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Obama Walks Back On Afghan Troop Withdrawal, Will Keep 8,400 Troops Through Term

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Russ Read Pentagon/Foreign Policy Reporter
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President Barack Obama announced another adjustment to the U.S. military withdrawal from Afghanistan Wednesday morning, increasing the number of troops that will stay in the country through the end of his term in January, 2017, from 5,500 to 8,400.

The U.S. currently has around 9,800 troops in the country. Obama was ushered into office on promises that he would end the U.S. wars in Iraq and Afghanistan during his tenure. His last adjustment to the troop withdrawal would have kept 5,500 troops in the country to train and advise Afghan security forces through early 2017, with no more than an embassy security presence by the end of his presidency.

Obama acknowledged that while “few Americans imagined” that the U.S. would be in Afghanistan this long, the training of Afghan forces has allowed the U.S. to bring 90 percent of troops home. Despite working toward a peaceful resolution to the conflict in Afghanistan, Obama noted “we have to deal with the realities of the world as it is, and we can’t forget what’s at stake in Afghanistan.”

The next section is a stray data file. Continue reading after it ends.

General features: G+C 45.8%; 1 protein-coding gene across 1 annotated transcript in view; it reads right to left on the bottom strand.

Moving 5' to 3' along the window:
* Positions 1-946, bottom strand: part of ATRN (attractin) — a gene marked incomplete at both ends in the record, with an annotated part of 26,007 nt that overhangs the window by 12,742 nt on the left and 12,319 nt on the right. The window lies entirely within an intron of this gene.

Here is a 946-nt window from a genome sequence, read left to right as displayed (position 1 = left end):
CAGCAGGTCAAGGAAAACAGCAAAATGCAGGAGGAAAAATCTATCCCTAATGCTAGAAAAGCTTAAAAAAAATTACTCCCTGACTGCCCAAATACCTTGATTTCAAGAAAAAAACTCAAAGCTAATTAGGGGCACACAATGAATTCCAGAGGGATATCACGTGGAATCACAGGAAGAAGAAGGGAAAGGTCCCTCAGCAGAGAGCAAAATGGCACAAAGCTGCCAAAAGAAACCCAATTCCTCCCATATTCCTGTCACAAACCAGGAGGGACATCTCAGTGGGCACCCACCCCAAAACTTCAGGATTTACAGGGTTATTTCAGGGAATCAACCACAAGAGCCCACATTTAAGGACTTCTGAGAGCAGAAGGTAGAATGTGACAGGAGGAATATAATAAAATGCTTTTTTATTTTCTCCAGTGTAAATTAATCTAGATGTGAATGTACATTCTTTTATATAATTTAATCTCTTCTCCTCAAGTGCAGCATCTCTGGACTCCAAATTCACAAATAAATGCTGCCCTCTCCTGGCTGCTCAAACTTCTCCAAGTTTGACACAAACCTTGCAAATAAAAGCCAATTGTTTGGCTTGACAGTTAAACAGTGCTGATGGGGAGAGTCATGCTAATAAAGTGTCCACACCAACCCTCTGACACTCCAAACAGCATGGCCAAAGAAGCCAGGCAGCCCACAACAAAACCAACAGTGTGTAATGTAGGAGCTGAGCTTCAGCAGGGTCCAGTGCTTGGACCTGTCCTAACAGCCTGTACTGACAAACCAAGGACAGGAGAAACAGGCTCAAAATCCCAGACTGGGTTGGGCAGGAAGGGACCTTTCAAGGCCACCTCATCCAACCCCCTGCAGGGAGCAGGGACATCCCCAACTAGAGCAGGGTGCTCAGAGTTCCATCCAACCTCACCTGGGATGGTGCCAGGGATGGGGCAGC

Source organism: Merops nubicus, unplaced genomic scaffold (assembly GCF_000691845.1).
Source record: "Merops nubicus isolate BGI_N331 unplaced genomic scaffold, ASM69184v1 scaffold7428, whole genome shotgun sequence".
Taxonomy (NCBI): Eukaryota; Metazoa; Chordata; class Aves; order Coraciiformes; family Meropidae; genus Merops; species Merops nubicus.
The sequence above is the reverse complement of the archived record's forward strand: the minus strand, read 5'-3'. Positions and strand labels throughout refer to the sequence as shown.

“This is where al-Qaida is trying to regroup. This is where ISIL is trying to expand its presence,” said Obama, defending his decision during a press conference. “If these terrorists succeed in regaining areas and camps where they can train and plot, they will attempt more attacks against us.”

Obama’s decision comes at a time when the Taliban is in the midst of a major resurgence in Afghanistan. Estimates claim the militant group controls anywhere between 20 percent to as much as 50 percent of the country.

The president’s announcement comes just two days after NATO Secretary General Jens Stoltenberg promised NATO support for the Afghan government through next year. The military alliance is expected to discuss the extension during its Warsaw Summit, set to begin Friday.

“The extension means more of the same, which has led to Taliban gains over the past several years,” Bill Roggio, a senior fellow with the Foundation for the Defense of Democracies and editor of the Long War Journal, told The Daily Caller News Foundation.

Roggio believes that the extension will only be successful if U.S. troops commit to stay throughout 2017, past Obama’s tenure as president.

“NATO absolutely cannot extend its mission without U.S. forces present,” Roggio told TheDCNF. “The U.S. troops make up the bulk for the combat (security) forces and many countries would be vulnerable and unable to provide security for or extract their forces if the Taliban pressure Kabul.”

Sen. John McCain, chairman of the Senate Committee on Armed Services, welcomed Obama’s decision, though he would prefer keeping the entire current force in Afghanistan.

“While I believe conditions on the ground warranted retaining the current force level, the decision to retain 8,400 U.S. troops in Afghanistan into next year is certainly preferable to cutting those forces by nearly half,” said McCain in a statement.

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